What’s on the table now is an extension of that relationship into non-emergency territory.
“The county shouldn’t subsidize the towns, and the towns shouldn’t subsidize the county,” Hogue said. “I’m not someone who wants to owe anyone, but I think a give and take thing is good.”
County Manager David Fanslau said there are examples in place that can work – including the mutual aid system used by fire districts, who work off tax dollars as well.
What’s important is to create the system and have it in place to cover all situations – so superintendents don’t have to return to their town boards for additional permission before acting or for Meyer to turn to the Legislature.
“Like Dan, I’ve always been reluctant to call on the county because I don’t want to owe anyone anything,” Eschenberg added. “We’ve had ice conditions on a county road, and I’ve told one of the men ‘Just take the GradAll and get the water back in the ditch,’ because if you take the time to call the county and dilly dally around, someone’s going to to get hurt.”
That’s where the blanket agreement would come into play, Fanslau explained, something that could be approved at the beginning of each year by the boards in each township.
The county would like to see something in place by next year, Fanslau said.
Meyer, who tries to attend each meeting of the county association, would then sit down with the superintendents to find out how both entities can best be served.

Mapping the Logistics of Dept. Cooperation

By Jeanne Sager
MONTICELLO — With hundreds of miles of roads criss-crossing the county, there’s a lot on the table for highway crews looking to work together.
Although its still in draft form, the county department of public works and town highway superintendents have zeroed in on the big issues.
A look at what’s up for discussion:
• Joint purchasing – Sullivan County Director of Purchasing Kathy Jones has put together a list of commodities the various towns could bid for with the county.
The list runs the gamut from asphalt to uniform laundry services.
Jones has also made available the state bidding information for bulk gas, diesel, fuel oil, guide rails, pipe and steel.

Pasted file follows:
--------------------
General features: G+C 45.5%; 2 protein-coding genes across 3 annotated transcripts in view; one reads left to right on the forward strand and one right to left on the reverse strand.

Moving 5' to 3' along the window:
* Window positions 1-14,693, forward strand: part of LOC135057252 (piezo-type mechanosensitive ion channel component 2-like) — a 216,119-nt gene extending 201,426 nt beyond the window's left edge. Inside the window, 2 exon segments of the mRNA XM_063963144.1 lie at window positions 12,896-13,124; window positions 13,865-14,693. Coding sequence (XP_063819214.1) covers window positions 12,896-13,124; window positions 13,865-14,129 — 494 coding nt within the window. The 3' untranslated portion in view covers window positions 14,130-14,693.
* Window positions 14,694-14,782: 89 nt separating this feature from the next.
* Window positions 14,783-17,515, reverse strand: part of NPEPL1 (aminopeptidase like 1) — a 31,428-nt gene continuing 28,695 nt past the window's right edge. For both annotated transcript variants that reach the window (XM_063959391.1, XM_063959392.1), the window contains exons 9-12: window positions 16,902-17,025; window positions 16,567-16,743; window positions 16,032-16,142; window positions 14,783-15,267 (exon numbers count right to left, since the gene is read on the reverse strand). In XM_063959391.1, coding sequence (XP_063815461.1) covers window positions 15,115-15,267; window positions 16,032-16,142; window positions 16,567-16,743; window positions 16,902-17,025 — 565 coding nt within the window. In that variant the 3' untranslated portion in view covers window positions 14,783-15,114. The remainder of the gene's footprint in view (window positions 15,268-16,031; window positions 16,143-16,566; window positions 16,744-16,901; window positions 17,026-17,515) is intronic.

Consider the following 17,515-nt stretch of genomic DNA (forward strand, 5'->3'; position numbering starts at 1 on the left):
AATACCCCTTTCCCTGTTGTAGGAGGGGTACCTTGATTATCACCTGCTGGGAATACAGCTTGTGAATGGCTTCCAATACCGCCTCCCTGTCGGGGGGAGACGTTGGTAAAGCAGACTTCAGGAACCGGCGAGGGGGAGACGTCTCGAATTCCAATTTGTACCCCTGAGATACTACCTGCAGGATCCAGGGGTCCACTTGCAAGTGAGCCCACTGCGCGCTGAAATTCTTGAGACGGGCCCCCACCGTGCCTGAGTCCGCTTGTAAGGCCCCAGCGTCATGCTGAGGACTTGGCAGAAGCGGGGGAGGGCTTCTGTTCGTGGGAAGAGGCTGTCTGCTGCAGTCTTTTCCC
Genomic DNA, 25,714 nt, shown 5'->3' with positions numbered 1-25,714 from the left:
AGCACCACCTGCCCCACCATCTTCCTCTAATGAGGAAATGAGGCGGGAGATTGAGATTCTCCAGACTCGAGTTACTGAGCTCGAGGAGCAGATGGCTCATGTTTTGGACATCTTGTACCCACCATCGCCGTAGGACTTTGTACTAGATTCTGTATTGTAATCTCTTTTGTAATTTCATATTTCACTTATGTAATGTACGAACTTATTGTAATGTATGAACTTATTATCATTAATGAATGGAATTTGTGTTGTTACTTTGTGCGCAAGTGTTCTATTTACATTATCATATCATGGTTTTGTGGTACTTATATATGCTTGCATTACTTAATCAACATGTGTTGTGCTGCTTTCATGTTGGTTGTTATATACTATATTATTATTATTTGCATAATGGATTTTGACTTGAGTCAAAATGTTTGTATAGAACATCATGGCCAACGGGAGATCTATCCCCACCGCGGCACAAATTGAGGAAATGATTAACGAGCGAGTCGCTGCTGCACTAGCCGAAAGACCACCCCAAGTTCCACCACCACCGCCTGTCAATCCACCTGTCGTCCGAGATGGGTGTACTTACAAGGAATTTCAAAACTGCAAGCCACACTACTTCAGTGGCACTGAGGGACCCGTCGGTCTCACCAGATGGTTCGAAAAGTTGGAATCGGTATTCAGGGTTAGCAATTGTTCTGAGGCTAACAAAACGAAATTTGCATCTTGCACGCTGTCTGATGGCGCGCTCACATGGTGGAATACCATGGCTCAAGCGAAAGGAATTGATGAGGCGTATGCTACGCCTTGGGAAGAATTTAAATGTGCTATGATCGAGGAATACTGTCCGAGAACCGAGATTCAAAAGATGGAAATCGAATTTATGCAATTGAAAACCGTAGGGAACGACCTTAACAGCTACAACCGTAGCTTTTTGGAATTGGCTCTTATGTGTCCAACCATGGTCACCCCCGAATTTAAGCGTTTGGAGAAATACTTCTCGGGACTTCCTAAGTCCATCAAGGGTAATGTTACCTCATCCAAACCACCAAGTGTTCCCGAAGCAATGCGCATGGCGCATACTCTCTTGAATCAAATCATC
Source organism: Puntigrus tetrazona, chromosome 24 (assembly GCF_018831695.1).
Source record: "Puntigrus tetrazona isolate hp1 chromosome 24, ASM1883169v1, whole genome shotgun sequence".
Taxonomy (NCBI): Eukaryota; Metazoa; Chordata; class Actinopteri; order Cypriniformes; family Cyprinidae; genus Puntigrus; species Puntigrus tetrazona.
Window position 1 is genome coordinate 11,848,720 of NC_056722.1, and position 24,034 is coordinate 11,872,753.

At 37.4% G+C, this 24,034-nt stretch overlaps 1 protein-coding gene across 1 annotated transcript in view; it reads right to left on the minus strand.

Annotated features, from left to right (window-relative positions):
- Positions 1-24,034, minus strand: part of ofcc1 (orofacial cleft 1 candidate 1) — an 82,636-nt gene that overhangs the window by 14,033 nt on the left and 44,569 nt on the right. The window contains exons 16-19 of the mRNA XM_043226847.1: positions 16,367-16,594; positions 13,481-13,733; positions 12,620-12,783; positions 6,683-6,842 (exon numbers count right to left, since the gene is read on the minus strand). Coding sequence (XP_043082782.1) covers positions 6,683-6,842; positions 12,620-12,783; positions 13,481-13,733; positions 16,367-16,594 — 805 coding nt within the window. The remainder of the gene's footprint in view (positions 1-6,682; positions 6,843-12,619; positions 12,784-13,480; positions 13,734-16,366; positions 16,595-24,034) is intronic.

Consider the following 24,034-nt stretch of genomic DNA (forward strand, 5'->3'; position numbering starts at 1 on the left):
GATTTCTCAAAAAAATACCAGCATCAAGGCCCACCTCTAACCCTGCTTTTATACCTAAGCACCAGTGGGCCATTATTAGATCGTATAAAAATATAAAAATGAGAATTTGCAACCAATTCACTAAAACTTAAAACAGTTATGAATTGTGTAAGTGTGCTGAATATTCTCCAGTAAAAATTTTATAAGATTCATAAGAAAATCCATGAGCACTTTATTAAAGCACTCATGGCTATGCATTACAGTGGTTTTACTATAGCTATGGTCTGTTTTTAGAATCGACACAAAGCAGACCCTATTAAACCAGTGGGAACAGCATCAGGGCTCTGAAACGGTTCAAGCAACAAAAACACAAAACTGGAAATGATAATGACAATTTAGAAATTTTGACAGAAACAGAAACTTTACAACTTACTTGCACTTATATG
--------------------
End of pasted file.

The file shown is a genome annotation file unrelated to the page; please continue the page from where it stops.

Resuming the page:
County or state bid isn’t always the cheapest option, but buying in bulk can help.
Some highway superintendents said they’d like the option of going with the bid procured by the county if it’s cheaper than bids they’ve received through the town process.
• Borrowing equipment – Towns already work together to limit the length of rental on pavers and rollers during the summer paving season.
Currently, the county rents out a portion of its equipment when towns need it, but highway superintendents are looking for a cost break.
Town of Fremont Supervisor Jim Greier said his highway superintendent, Joe Niero, told him it was more cost-effective to buy a broom from the Town of Lumberland’s bone yard and make it work than to rent one from the county.
Greier thanked the county for lending a bulldozer during the flood, but said the town opted to rent one from H.O. Penn because that was a cheaper option than paying for a rental from the county.
• Sharing cost to buy equipment – Towns have discussed joining forces to purchase the costly pieces of equipment each department uses.
The idea is a mixed bag, according to the superintendents.
“It works great until it breaks down in my town and it’s got $200,000 worth of repairs and who’s going to pay for it?” Callicoon Highway Superintendent Jim Hess said. “Or I need it in February and you need it in February.”
“Say you mow your roadside once a year and I mow mine three, I’ve got the mower three quarters of the year,” Bill Eschenberg of Delaware added.
That’s why highway superintendents so often ask for the big ticket items – because they’re used, Eschenberg said.
“When your highway superintendent stands in front of the town board asking for something, he’s not Christmas shopping, he’s in dire need!” he explained.
Hess said towns bearing the cost burden is “a nice idea.”
“But it doesn’t work,” he said simply.
• Combining maintenance duties – The county already pays each town for snow and ice control on a portion of its highways.
What could be in the works is a means to extend that into the summer.
If the county is paving one of its roads in an area where a town is at work, perhaps the two could join up to reduce the duplication of services.
Town highway superintendents said they often do other work on county roads because they’ve been asked by their constituents.
Accounting for it all is hard.
Forestburgh Highway Superintendent Dan Hogue Jr. said there’s just no way to send the county a bill for two men with one truck for one hour putting 58 cents worth of cold patch in a pothole on a county road to protect their plows during the next snowstorm.
And no highway superintendent who has picked up a deer on a county road is going to send it over to the county for disposal.
• Bridges – The county maintains all town bridges and the approaches.
The towns, on the other hand, often help the county with the areas around them, according to DPW Commissioner Bob Meyer.
Meyer is excited by the concept of working more closely with the towns – with the idea of cooperation focused on the benefit down the line to the taxpayer.
“We have a variety of points where we can work together,” he noted.